Schoology makes it very easy for teachers to assign differentiated work to students in ways that don’t make anyone feel singled out. Students can be assigned to pre-determined groups, or materials can be made visible only to specified students within the course.

Watch these videos to learn how. The first video will show you how to create groups within your courses. The second video will show you how to assign resources to selected groups or individuals within your courses.

 

 

Schoology – Student Completion Requirements

True or false: When I give my students work, they all finish at the same time.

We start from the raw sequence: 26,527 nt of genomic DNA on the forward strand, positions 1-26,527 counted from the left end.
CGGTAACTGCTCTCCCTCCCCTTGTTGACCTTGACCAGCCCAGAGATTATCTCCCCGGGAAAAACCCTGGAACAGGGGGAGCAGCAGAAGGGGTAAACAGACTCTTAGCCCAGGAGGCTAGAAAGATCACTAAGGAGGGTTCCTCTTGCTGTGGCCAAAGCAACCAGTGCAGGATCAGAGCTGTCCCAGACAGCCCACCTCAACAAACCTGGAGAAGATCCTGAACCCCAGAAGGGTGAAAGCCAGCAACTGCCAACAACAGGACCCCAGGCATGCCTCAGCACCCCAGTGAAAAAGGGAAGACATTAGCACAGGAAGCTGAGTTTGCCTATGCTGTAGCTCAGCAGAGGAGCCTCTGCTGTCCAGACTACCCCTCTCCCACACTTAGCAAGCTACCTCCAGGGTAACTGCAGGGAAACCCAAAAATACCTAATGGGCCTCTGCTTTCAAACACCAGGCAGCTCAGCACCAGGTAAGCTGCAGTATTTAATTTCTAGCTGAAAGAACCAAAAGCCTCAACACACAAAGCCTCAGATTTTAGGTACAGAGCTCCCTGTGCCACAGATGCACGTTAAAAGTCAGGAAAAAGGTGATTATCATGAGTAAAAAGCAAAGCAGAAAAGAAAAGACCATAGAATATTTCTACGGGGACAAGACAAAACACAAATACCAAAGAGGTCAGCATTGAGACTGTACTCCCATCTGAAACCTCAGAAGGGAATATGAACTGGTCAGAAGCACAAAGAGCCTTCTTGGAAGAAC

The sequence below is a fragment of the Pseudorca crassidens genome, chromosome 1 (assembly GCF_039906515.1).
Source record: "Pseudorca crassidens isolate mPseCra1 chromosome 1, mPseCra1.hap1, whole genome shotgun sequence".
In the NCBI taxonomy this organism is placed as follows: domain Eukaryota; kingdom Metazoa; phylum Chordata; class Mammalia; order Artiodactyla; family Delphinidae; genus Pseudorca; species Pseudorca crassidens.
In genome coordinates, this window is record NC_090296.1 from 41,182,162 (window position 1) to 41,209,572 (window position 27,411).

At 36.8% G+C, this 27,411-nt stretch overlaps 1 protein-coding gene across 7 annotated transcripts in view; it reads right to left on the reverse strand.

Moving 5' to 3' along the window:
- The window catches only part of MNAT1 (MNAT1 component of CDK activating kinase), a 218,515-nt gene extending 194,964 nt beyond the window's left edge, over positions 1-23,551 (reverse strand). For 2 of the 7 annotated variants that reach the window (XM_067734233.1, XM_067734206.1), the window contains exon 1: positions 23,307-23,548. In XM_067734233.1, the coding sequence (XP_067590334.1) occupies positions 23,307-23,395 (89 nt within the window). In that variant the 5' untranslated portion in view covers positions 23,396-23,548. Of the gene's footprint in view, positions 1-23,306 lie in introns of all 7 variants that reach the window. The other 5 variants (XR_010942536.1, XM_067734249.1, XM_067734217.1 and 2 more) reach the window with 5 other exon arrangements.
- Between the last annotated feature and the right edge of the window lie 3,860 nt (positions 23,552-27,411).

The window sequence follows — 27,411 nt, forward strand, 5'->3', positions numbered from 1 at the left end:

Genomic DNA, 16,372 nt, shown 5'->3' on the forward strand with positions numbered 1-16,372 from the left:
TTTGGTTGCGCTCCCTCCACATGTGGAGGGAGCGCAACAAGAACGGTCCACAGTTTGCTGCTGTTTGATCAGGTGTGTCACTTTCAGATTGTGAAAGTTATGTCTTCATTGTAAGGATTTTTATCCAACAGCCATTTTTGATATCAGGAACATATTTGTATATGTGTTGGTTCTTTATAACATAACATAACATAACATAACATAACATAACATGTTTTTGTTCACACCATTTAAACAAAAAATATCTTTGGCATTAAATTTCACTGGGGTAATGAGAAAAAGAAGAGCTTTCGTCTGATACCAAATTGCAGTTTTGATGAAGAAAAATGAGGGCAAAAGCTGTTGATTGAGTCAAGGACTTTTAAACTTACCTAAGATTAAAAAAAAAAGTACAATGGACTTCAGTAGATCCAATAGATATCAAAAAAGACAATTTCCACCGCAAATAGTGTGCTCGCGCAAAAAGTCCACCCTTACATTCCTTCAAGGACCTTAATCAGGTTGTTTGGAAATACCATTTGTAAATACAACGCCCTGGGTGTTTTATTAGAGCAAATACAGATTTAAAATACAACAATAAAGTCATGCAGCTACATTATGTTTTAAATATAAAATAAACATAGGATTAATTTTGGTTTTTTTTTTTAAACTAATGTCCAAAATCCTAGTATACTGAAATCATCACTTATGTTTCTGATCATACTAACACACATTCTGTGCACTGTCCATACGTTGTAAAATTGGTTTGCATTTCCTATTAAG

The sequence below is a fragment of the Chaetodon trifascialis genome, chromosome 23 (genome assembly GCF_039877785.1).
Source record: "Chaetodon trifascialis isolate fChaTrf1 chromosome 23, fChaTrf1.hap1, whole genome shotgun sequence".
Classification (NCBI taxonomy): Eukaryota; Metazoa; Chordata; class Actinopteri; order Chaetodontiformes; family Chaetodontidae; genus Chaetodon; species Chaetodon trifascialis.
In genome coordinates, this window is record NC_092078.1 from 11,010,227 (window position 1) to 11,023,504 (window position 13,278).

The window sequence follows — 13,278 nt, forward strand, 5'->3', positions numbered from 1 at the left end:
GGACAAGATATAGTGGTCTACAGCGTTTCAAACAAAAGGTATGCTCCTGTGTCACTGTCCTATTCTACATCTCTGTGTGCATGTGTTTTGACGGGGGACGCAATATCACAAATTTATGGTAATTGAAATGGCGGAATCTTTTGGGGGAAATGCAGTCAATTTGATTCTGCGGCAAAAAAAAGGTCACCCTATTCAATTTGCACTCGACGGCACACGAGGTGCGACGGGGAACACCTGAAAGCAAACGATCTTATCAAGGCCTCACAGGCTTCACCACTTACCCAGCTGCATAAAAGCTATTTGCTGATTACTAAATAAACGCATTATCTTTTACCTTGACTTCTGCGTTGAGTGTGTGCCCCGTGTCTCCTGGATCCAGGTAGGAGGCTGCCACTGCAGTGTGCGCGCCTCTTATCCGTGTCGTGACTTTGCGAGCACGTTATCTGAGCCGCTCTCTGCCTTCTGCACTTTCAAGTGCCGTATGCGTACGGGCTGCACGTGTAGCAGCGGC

Yes, keeping kids on task is one of the most difficult issues faced by teachers. Schoology has a tool that can help.

When you have multiple activities planned for a class period, you can create a folder with all your resources and require that students work in order, achieving a minimum score per item. Watch this tutorial to find out how to set up a classwork folder with Student Completion requirements.

Submitting iWork Documents – Schoology

If your students are using iPads, the easiest way for them to submit work is through Schoology. In a previous post, I shared a video on how to turn in Google Drive documents through Schoology. In this video, I share how to turn in Pages, Numbers, and Keynote files.